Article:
I am in a roof top garden, there is some sort of party going on with loads of people sat around and at tables. There are people of many ethnicities from all over the world. They are dressed in brightly coloured “hippie” style clothes. As the party carries on they draw a curtain around one part of the garden and gather around some Buddhist icons. A south American man there starts to do some chanting. I butt in with Tibetan deep voice chanting. They do not recognise me and are annoyed at my interruption. I point out to them that it is my garden which they are in. I strike up again and do White Tara. I need a drink of water before I can find my voice. After several cups I strike the right note and do some White Tara. Everyone joins in and after a while the party resumes happily.
The wife and I are in one segment of the garden when A.L. and a friend turn up. They have been travelling in India. She has remained pale but her friend has gone brown. She talks of her travels and I say that we will in time need to have a proper talk. She has something for me. At which point she shoots straight up into the air and then lands. She has brought many “ethnic”, clothes and trinkets.
Next I am on a mountain train. I arrive at a terminus in a hillside town way up in the mountains. It is very much like Nepal / Tibet / Bhutan. I get out of the train and wander along the high street. Turning instinctively to the right I go up a hill to “my” palace. Again there is a vibrant garden with peacocks. It is “my” garden.
Later I make another journey on the mountain train and end up at another terminus. Here the streets are filled with market traders selling saffron and magenta clothes, together with gold trinkets and jewellery. I have time to explore. Everyone is trying to barter with the merchants trying to buy goods in various currencies. The merchants will not trade unless the currency matches the passport of the person trying to buy.
I am not interested in bartering and look on watching. Somehow I am “in tune” with the locals. I wander back to the main street and notice various pins sticking in my back. Somehow I am now in an off the shoulder robe. One by one I pull the pins out of my back. They are made of a very fine gold pin topped with a tiny ivory chess figure. There is a castle, a knight, a king and a queen. I have also been adorned with much golden jewellery.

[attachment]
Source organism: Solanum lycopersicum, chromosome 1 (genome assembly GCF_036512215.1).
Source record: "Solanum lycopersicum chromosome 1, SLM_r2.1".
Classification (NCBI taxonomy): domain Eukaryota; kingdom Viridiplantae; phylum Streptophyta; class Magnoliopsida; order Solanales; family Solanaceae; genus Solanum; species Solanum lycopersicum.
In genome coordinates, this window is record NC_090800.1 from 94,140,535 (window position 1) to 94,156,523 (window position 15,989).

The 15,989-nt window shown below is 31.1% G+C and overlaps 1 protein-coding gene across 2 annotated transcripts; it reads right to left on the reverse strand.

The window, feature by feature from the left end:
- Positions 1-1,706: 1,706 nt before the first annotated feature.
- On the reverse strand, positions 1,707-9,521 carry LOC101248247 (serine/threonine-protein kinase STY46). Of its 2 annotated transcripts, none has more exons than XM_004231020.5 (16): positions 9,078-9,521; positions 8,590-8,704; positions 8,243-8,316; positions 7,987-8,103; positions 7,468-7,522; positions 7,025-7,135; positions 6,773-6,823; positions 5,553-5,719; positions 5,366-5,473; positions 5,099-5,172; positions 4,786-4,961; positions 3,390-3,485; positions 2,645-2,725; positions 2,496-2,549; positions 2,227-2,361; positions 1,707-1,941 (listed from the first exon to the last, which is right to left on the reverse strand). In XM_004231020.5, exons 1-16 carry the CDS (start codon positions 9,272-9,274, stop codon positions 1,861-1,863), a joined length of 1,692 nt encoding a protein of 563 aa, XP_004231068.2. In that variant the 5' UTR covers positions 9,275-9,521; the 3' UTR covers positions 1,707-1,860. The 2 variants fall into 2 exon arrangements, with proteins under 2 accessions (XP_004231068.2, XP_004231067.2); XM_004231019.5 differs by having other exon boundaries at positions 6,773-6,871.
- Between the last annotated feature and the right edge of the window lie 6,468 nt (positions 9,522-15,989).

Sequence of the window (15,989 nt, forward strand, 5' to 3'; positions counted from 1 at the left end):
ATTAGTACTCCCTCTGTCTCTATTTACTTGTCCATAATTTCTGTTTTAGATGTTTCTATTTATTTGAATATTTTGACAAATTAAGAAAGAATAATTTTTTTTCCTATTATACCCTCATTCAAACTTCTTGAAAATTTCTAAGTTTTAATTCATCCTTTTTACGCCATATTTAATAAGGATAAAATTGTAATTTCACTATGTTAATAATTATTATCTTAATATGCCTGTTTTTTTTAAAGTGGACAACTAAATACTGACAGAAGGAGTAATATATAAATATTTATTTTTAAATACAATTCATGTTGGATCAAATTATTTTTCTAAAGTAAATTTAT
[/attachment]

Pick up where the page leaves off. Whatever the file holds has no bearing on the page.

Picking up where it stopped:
I go into an emporium as I am pulling out these pins and sit down. I ask the shopkeeper about what has been happening. She says that they have done this to me so as to make me unattractive to the locals so that they won’t fall for me and want to have sex with me.
A.L. comes into the shop and sits next to me. We start talking about my palace. An old Indian man with very short hair suddenly starts to talk in a very proper English accent. He says that she holds for me a key and that we must find it. It relates back to 1773. He says that I must get back to Bakula.
We leave the shops and seek out the train station. “All trains go through Bakula”, says the station announcer. We look at the map and it is configured like this.
From Rigpa Wiki
Bakula (Skt.; Tib. བ་ཀུ་ལ་, Bakula; Wyl. ba ku la) — one of the Sixteen Arhats. Born 70 years before the Buddha, Bakula was first an accomplished scholar and then lived as a wandering ascetic. One day, seated high on a mountain he saw the Buddha passing on the road below. Afraid he would not be able to catch up with him by following the road he jumped directly from the mountain-side, but was spared from injury by the power of the Buddha. He requested ordination and joined the Sangha. After studying and practising he became an arhat.
Together with 900 arhats, Bakula dwells on the northern continent (Uttarakuru) in a mountain cave. He holds a wealth-bestowing mongoose that has the power to grant the requisites for understanding all of the Buddha’s teachings—refinement of the five senses, the ability to attain the six paramitas, understand shunyata and manifest love and compassion for all beings.